Pat Jasan anti-drug campaigners on the outskirts of Wai Maw township prepare for their journey on Feb. 23 to clear a number of opium poppy fields in Myanmar's Kachin State. (Photo from Htoi Awng's Facebook page)
There is a growing Christian activist movement in Myanmar's Kachin state determined to rid the war-torn area of one of its major crops, the poppies used for opium and heroin production.
Known as Pat Jasan, the anti-drug movement was established two years ago by the Kachin Baptist Church.
Made up mostly of ethnic Kachin, Pat Jasan began clearing poppy fields two years ago but put their efforts on hold in January after one of their members was killed and three others injured. A 19-year-old Kachin man was shot dead by a sniper suspected to be the owner of a poppy field that the group was clearing.
Despite this, the group — described by some as vigilantes — managed to destroy around 3,500 acres worth of poppy fields in two townships during that month.
Pat Jasan re-launched their poppy clearing efforts on Feb. 16 but the authorities blocked over 2,000 of their members from entering Wai Maw Township for "security reasons."
After negotiations the authorities have now allowed the group to proceed as planned.
"The military and police will accompany us and provide security," said Daung Hkaung from Pat Jasan on Feb. 23. "We are going to six areas of opium poppy fields in Kambaiti township, Kachin State," he said. The distance to the opium areas is around four hours by car but most of the group are walking.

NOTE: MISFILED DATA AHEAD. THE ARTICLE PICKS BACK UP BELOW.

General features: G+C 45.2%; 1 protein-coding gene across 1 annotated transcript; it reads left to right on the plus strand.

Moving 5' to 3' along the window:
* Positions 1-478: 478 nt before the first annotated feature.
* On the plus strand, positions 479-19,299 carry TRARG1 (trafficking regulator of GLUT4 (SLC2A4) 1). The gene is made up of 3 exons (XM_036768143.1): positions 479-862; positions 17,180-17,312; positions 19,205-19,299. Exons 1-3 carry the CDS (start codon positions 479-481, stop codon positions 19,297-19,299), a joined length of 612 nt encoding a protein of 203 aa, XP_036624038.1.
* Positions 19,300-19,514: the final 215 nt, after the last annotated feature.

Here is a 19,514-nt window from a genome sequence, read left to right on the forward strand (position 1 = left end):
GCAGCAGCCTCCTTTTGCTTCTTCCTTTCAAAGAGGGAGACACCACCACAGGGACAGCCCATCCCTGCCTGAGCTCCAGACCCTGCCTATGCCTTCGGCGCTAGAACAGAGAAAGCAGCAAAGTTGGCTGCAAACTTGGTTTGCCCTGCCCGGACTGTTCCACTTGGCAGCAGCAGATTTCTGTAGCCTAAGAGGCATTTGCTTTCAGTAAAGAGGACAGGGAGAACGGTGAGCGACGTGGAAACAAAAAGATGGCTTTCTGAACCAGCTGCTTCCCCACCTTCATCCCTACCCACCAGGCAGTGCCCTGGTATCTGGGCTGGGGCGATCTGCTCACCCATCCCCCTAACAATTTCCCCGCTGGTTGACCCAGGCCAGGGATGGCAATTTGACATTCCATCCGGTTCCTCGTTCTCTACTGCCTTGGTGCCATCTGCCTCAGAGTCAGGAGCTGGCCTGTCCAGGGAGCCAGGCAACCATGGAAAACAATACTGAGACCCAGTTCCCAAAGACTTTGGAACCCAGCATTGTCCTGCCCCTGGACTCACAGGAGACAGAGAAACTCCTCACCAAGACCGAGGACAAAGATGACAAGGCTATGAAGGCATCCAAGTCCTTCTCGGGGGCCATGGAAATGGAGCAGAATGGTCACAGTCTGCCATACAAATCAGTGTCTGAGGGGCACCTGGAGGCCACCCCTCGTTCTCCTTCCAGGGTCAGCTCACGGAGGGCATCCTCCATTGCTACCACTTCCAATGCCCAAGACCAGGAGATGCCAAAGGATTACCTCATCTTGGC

One of the group's members, Ying Kyang said that they had already planned to complete their goal whether local authorities would allow them or not because it is what the people want.
"We are eradicating drugs because it destroys our younger generations," said Ying Kyang. "In Kachin state almost every family has drug users."
Tu Ja, a Catholic politician from Kachin state's Democracy Party, said that members of Pat Jasan are volunteers.
"Clearing opium poppy fields is one of the ways of tackling the drug issue," Tu Ja told ucanews.com on Feb. 23.
Myanmar's border areas have long been notorious as a drug manufacturing location. Ethnic rebels and the military or its allied militias are allegedly involved in the lucrative trade.
Myanmar is the world's second largest opium producer after Afghanistan. Opium production brings in nine to 15 times more money per hectare than rice according to a 2011 opium survey by the United Nations.